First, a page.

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The Uncivil Servant: Fleeing France

Mitchell Abidor
July 22, 2014
by Mitchell Abidor france_physiqueTWO PLANES CARRYING 430 French Jews landed in Israel on Wednesday, July 16th. All of them were new immigrants about to settle in Tel Aviv, Jerusalem, Netanya, Ashdod, or Ashkelon. Former Soviet refusenik and current head of the Jewish Agency, Natan Sharansky, said that “More and more people are asking whether Jews have a future in France. But no one doubts that French Jews have a future in Israel.” The increase is striking: in the first two months of 2014, the number of French Jews moving to Israeli increased from 274 to 854 over the same period last year. In 2013, 3,263 French Jews came to Israel (second only to Russia), and the Jewish Agency’s expectation is that 5,000 of France’s 500,000 Jews will leave l’Hexagone for Israel this year — which, according to Sharansky, constitutes the first time that “within a single year... a Jewish community in the West is sending a full percent of its Jews to build their lives in the States of Israel.” By way of contrast, JTA reports that Jewish emigration to Israel from North America was 3,389 in 2013 — about one of every 2,000 Jews on the continent. The rate from France is two hundred times higher. Almost all of the French émigrés are from Paris, and the 430 includes some two hundred children, who probably didn’t have much say in the matter. The fact is that even if Sharansky’s projected number is reached, a 1 percent emigration hardly constitutes a mass. How many will stay and why are they going are questions the conservative daily Le Figaro asked in its report on the story. How many are motivated by Zionism, and how many are victims of the economic crisis? ShowImageThere is no question that there are anti-Semites in France, but Sharansky’s notion that Jews have no future in the country is an absurdity. Perhaps it happened while I was distracted by the World Cup, but I don’t seem to remember reading that French Jews were banned from schools, could no longer work in the liberal professions, are not allowed to appear on television, can’t sit in public parks, or are restricted to certain neighborhoods. That would mean they have no future. The situation in France is certainly ugly, but catastrophism has long been critical to Israel’s efforts to attract Western Jews, so it can easily be discounted. Tears happyNEVERTHELESS, ANDREW HUSSEY, in his fascinating and disturbing book The French Intifada, stresses the centrality of anti-Semitism to the worldview of many young blacks and Arabs of France’s cités. The more radical the expressed hatred of the Jew, he observes, the more influential the hater, which means that Mohammad Merah, who killed four Jews in Toulouse and three soldiers in Toulouse and Montauban in 2012, is all but a god; that the killers of Ilan Halimi are admired and unrepentant; and that the vile “comedian” Dieudonné remains immensely popular. Relations between France’s Jews and the mostly Muslim immigrant population has become absolutely poisonous, with demonstrations against Israel’s actions in Gaza degenerating into street brawls. Thuggery by the mob, however, can only lead to a dire future for Jews (or any community) if it has popular and, more importantly, governmental support and legal sanction. The contrary is the case in France. How far we are from the truly threatening situation of the 1930s can be seen by the fact that President François Hollande, at a ceremony at which the Nazi-hunters Serge and Beate Klarsfeld were decorated, expressed his determination that “no act, no word will be tolerated that causes a resurgence of anti-Semitism.” Indeed, the French government has regularly trampled on democratic rights in defending Jews against any possible threats. After a riot outside a synagogue in eastern Paris by pro-Palestinian demonstrators, for example, the government put into effect a ban on pro-Palestinian demonstrations under conditions that might lead to violence. When a demonstration occurred anyway in the immigrant neighborhood of Barbès in Paris on July 19th, the police intervened. The following day, a banned demonstration degenerated into a riot in suburban Sarcelles. Prime Minister Manuel Valls said that the riots “all the more justify the choice taken” to ban the demonstrations. The opposition, on the other hand, saw the bans as “a form of provocation,” and Le Monde editorialized that it was “a confession of the government’s powerlessness.” Most tellingly, the riots in Paris and Sarcelles, where demonstrations were banned, were not matched elsewhere in France, where the marches weren’t banned. ANTI-SEMITISM IS REAL, and all of Hollande’s kind words and harsh measures can do nothing to stop it. And let us make no mistake, the French case is the rare one in which the lament that “anti-Zionism is just another word for anti-Semitism” actually does apply. If the pro-Palestinian demonstrators attacked and trashed the Israeli Embassy, they could be called anti-Zionists. Attacking synagogues, trying to break into them during services, is clearly and unequivocally anti-Semitic. It is an encouraging sign that progressive groups in France, like Montpellier’s Ensemble et Citoyens Pour Montpellier 2020, have called these attacks precisely that. But does banning demonstrations do anything to diminish that reality? In fact, banning pro-Palestinian demonstrations is a failure in all regards, and in a way makes the situation for France’s Jews even worse. As Andrew Hussey also makes clear in The French Intifada, the immigrant youth who represent the dominant force in French anti-Semitism also hate France, a hatred, he makes clear, that has ample historical motivation. These young people can be led to several conclusions by these government bans: the first is that the government, by banning protests against Israel’s acts, tacitly supports them; the second is that the government can fairly be seen as curtailing democracy for the benefit of the Jews. The rights of all Frenchmen are infringed in order to forestall a potential threat to a portion of them, and something like this cannot be countenanced. Hard on the heels of the banning of Dieudonné’s shows, it serves to confirm the anti-Semites’ belief that Hollande’s is a government in the pay of the Jews. Hating Jews and France, this merging of the two cannot but lead to conflagration. The French Jewish community as a community faces no existential risk. Those who leave for Israel for fear of the young of the cités will be living under infinitely more physical risk than they had in France, where under normal circumstances the greatest danger is that claimed by some Jews that they are mocked for wearing yarmulkes. And just as the number of Jews immigrating to Israel constitutes an insignificant fraction of the community as a whole (and even more, of the French population) those who engage in anti-Semitic attacks are an insignificant proportion of the Muslim community (what the majority of them feel is another matter, but no government can change that). The government has made itself the primary defender of the Jews of France, and that ensures them against disaster. But it has shown itself incapable of finding a way to combat anti-Semitism while protecting democracy. It is in the gap between the two that violence occurs. Prior to the departure of the planeloads of Jews to Israel, Le Monde published an argument against aliyah by the writer and activist Marek Halter. “Will you cede to those seeking our disappearance?” Halter asked. “Will you leave this home of ours to jihadists and the National Front?” It was a rare and welcome call to a Jewish community whose leaders are looking towards Israel for salvation to stay in France and defend themselves and their democracy. Mitchell Abidor, a contributing writer to Jewish Currents, is the translator and editor of the forthcoming anthology of writings by Victor Serge, Anarchists Never Surrender, as well as the first English translation of Jean Jaurès’s Socialist History of the French Revolution, which will be published by Pluto Press in 2015.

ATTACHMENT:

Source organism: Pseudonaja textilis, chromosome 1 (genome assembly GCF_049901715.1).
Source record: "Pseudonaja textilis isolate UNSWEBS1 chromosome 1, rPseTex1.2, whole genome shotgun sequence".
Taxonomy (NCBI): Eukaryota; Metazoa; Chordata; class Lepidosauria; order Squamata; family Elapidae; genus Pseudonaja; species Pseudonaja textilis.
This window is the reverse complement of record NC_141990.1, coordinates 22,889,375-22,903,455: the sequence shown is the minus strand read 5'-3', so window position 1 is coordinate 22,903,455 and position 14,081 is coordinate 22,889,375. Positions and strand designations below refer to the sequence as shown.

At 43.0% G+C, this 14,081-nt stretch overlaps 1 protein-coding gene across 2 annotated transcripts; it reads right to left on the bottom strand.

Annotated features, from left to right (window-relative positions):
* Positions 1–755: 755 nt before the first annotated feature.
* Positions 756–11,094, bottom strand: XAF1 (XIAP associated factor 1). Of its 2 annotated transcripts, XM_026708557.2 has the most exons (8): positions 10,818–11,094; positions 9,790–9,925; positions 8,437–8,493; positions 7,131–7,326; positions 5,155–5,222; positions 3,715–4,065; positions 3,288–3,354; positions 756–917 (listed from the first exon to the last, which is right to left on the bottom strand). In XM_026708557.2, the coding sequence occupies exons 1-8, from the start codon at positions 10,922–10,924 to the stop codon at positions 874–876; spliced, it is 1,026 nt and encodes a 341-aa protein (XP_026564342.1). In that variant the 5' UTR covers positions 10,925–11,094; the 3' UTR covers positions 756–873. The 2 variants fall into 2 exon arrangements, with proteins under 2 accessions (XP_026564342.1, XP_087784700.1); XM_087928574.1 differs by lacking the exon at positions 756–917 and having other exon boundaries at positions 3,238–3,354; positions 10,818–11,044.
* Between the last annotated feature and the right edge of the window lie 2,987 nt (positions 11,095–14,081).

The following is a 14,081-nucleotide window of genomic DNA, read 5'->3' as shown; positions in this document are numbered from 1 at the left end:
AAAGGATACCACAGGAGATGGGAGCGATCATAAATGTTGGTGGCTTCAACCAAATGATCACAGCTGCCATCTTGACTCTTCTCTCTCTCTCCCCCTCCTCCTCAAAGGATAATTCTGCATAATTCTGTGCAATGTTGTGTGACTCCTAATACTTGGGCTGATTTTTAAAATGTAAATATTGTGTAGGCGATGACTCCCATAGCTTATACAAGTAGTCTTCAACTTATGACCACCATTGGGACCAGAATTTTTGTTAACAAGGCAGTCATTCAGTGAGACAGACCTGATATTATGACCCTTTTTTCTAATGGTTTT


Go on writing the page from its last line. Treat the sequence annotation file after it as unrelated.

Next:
Mitchell Abidor, a contributing writer to Jewish Currents, is a writer and translator living in Brooklyn. Among his books are a translation of Victor Serge’s Notebooks 1936-1947, May Made Me: An Oral History of My 1968 in France, and I’ll Forget it When I Die, a history of the Bisbee Deportation of 1917. His writings have appeared in The New York Times, Foreign Affairs, Liberties, Dissent, The New York Review of Books, and many other publications.